Wednesday, April 17, 2024
HomeDigit News3D printed material that is stronger than aerospace alloy

3D printed material that is stronger than aerospace alloy

Researchers at the Royal Melbourne University of Technology (RMIT) have used a 3D printer to print hollow lattice structures using titanium alloy. According to their idea, such material will find application in the aerospace industry and even in medicine, providing employees of medical institutions with the opportunity to create bone implants. 

3d printing hollow material

The authors of the development borrowed the idea from nature, since the new material resembles in structure the hollow stems of water lilies and coral pipes. To reduce stress on the structure at the joints, the researchers placed a second layer on top of it, adding a thin X-section. This allowed the load to be evenly distributed over the entire surface.

This shape is made using a laser 3D printer with powder coating. The researchers tested the resulting structure and found that it was 50% stronger than the cast WE54 magnesium alloy used in the aerospace industry.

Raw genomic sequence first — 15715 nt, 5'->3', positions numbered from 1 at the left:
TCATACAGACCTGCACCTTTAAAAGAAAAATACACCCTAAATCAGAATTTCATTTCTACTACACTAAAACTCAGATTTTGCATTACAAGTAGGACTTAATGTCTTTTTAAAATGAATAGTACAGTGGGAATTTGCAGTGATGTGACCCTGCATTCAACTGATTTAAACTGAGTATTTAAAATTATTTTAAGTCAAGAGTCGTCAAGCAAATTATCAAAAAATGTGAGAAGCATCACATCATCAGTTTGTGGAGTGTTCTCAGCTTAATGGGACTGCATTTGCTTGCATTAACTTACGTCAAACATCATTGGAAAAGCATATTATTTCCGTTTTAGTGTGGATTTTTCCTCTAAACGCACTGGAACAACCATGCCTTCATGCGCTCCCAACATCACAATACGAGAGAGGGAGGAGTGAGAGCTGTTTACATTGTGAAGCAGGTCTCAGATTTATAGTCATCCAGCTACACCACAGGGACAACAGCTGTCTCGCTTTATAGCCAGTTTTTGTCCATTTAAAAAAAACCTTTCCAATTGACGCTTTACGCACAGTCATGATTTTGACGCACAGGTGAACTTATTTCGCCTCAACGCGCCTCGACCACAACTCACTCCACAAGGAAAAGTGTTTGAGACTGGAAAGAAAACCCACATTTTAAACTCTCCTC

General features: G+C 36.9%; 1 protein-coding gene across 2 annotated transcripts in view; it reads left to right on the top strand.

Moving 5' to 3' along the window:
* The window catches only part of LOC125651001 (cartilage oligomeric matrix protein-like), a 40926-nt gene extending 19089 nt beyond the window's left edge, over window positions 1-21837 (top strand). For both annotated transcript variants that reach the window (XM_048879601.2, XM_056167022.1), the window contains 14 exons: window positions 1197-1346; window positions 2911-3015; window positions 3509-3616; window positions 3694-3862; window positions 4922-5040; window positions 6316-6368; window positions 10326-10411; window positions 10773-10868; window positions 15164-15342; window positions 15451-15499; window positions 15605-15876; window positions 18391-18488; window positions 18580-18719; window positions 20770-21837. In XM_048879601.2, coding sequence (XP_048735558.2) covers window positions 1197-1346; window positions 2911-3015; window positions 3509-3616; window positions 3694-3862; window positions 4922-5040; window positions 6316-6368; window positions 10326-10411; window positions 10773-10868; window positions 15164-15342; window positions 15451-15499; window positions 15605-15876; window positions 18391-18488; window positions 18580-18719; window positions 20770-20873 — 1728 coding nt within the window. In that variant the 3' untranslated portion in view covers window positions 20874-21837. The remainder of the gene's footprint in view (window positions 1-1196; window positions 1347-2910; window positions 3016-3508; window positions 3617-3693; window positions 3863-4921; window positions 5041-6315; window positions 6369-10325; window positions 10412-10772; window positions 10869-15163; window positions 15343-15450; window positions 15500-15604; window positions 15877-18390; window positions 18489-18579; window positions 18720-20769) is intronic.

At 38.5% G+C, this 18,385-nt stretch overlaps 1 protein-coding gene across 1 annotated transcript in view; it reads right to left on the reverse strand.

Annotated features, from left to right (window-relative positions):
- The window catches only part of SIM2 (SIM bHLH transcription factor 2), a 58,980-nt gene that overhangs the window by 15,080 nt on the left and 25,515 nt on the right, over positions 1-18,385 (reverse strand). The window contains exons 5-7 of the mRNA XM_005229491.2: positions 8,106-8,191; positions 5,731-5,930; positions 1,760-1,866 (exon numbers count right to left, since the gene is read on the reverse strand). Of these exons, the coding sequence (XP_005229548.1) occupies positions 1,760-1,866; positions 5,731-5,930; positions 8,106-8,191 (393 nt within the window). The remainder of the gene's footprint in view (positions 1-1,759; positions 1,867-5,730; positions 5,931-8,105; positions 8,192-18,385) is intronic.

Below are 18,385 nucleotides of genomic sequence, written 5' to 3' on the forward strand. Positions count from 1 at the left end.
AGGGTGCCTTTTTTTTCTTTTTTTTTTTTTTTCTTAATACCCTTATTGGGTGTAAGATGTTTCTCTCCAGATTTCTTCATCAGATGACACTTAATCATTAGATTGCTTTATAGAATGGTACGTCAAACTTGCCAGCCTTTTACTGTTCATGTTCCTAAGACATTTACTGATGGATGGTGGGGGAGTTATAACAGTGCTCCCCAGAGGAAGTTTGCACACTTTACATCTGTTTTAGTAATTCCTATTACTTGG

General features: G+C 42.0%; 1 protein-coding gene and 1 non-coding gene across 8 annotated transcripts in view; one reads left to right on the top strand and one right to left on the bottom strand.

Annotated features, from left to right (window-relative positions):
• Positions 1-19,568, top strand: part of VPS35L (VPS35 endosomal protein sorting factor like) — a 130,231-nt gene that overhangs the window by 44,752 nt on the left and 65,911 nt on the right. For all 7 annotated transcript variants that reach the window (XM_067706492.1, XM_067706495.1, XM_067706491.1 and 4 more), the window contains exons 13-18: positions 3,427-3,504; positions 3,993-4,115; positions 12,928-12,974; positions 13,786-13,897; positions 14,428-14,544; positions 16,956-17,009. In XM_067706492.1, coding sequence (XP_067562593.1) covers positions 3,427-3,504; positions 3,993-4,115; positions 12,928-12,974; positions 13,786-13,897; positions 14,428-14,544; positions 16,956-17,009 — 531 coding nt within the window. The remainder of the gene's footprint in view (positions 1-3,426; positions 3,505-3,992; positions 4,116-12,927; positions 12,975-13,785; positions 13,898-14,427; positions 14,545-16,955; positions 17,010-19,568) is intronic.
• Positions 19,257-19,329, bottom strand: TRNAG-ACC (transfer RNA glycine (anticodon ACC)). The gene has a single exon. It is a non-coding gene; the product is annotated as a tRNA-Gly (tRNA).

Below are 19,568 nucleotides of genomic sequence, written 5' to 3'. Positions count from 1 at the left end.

The size of the finished material can vary from a few millimeters to several meters, and its heat resistance reaches 350 °C, but this figure can be increased to 600 °C if a more heat-resistant titanium alloy is used.

3d printing hollow materialOn the left is a model with one grille, on the right – with two. Red dots indicate areas with too high load

The technology may find application in aerospace and for the production of bone implants. Over time, the tools for developing such a material will become more accessible and the printing process will speed up, allowing this method of 3D printing to be used on an industrial scale.

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